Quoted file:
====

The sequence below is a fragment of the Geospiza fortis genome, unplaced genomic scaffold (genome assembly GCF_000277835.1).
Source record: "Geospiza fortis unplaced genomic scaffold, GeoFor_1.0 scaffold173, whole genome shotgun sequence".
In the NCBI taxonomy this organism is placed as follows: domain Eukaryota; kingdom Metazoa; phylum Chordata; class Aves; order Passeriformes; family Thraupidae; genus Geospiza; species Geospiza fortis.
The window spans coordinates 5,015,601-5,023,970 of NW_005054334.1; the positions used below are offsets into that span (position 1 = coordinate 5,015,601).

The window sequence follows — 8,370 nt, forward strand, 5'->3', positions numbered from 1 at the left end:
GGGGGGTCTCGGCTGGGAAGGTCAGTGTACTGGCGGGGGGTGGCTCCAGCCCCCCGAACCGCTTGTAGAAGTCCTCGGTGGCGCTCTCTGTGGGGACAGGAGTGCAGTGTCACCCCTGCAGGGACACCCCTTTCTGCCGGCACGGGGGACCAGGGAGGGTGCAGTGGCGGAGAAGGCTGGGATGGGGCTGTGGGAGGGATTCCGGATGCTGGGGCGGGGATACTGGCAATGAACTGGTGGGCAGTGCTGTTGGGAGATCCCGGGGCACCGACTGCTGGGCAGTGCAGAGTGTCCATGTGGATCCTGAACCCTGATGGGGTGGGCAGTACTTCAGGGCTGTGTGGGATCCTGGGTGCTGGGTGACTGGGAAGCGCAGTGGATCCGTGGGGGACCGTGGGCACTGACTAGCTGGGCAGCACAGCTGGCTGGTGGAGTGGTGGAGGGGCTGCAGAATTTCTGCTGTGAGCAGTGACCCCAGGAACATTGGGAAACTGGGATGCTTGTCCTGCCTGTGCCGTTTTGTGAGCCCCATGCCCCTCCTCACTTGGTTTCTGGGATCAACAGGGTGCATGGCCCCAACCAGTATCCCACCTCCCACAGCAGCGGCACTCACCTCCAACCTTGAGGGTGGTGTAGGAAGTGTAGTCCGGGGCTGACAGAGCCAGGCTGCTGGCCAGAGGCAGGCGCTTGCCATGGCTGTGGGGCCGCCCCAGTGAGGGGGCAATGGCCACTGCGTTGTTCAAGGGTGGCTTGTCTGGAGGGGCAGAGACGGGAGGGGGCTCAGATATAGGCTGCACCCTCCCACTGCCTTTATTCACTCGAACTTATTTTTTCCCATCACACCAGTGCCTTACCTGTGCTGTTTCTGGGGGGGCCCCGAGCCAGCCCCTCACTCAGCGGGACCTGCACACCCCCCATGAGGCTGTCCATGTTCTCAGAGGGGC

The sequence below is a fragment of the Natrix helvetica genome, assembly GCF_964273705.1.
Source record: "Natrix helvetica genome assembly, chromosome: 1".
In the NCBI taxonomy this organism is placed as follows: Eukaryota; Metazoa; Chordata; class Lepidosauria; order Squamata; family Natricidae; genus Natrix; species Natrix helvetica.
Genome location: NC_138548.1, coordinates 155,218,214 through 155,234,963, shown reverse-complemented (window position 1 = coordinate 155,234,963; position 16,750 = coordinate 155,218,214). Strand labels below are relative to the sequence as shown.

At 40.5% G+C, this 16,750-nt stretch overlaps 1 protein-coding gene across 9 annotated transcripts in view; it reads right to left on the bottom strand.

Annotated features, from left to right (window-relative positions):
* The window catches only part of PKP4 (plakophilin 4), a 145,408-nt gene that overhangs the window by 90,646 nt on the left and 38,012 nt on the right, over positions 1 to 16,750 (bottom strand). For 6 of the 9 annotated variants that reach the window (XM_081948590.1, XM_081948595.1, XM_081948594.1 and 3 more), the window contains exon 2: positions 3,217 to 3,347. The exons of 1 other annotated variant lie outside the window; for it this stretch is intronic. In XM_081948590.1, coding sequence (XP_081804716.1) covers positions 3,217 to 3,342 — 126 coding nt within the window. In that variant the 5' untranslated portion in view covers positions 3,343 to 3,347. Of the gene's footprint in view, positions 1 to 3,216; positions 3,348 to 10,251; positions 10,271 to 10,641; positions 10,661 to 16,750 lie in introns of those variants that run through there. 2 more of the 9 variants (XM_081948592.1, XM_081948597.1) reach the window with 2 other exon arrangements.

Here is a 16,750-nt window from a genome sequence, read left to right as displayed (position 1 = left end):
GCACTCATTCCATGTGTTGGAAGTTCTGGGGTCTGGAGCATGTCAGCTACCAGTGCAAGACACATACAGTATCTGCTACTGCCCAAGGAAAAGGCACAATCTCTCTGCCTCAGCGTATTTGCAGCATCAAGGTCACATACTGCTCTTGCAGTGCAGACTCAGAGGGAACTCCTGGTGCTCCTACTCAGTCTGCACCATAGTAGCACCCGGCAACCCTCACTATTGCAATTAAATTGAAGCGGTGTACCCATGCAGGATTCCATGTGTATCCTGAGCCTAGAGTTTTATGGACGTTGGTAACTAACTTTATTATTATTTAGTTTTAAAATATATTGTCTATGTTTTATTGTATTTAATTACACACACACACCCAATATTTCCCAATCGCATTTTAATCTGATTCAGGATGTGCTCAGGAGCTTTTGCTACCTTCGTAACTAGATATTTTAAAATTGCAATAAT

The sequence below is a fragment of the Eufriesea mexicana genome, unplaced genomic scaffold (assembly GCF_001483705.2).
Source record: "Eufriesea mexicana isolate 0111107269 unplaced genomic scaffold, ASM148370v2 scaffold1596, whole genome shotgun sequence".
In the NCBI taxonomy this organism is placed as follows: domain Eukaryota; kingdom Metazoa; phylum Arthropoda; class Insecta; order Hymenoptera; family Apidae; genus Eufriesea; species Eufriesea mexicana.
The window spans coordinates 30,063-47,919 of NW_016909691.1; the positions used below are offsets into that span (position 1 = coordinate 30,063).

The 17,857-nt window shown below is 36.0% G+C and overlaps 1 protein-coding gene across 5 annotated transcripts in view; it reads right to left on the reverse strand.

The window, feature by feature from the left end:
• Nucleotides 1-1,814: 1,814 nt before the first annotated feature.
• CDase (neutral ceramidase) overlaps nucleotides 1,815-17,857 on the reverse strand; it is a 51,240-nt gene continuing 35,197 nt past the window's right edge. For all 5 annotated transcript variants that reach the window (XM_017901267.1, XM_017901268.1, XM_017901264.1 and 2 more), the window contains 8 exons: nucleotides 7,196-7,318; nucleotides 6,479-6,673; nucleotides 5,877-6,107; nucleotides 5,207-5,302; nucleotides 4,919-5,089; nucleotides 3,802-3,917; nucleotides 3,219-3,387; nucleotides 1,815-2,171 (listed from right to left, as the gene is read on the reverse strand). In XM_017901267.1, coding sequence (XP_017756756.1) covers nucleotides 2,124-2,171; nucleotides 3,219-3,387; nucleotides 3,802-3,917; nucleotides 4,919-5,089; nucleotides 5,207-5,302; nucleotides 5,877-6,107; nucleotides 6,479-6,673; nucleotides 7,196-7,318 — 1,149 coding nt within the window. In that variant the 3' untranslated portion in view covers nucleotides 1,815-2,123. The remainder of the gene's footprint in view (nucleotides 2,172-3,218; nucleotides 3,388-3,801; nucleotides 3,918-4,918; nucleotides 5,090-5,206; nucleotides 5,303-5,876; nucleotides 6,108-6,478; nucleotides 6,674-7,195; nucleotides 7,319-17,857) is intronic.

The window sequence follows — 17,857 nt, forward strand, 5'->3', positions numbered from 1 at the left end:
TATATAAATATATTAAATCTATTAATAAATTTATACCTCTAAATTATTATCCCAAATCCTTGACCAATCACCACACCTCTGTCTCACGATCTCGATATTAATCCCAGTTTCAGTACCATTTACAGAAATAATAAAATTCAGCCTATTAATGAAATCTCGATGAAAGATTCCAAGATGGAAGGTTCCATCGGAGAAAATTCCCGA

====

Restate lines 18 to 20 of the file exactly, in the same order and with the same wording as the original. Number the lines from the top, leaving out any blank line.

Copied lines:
In the NCBI taxonomy this organism is placed as follows: domain Eukaryota; kingdom Metazoa; phylum Arthropoda; class Insecta; order Hymenoptera; family Apidae; genus Eufriesea; species Eufriesea mexicana.
The window spans coordinates 30,063-47,919 of NW_016909691.1; the positions used below are offsets into that span (position 1 = coordinate 30,063).

The 17,857-nt window shown below is 36.0% G+C and overlaps 1 protein-coding gene across 5 annotated transcripts in view; it reads right to left on the reverse strand.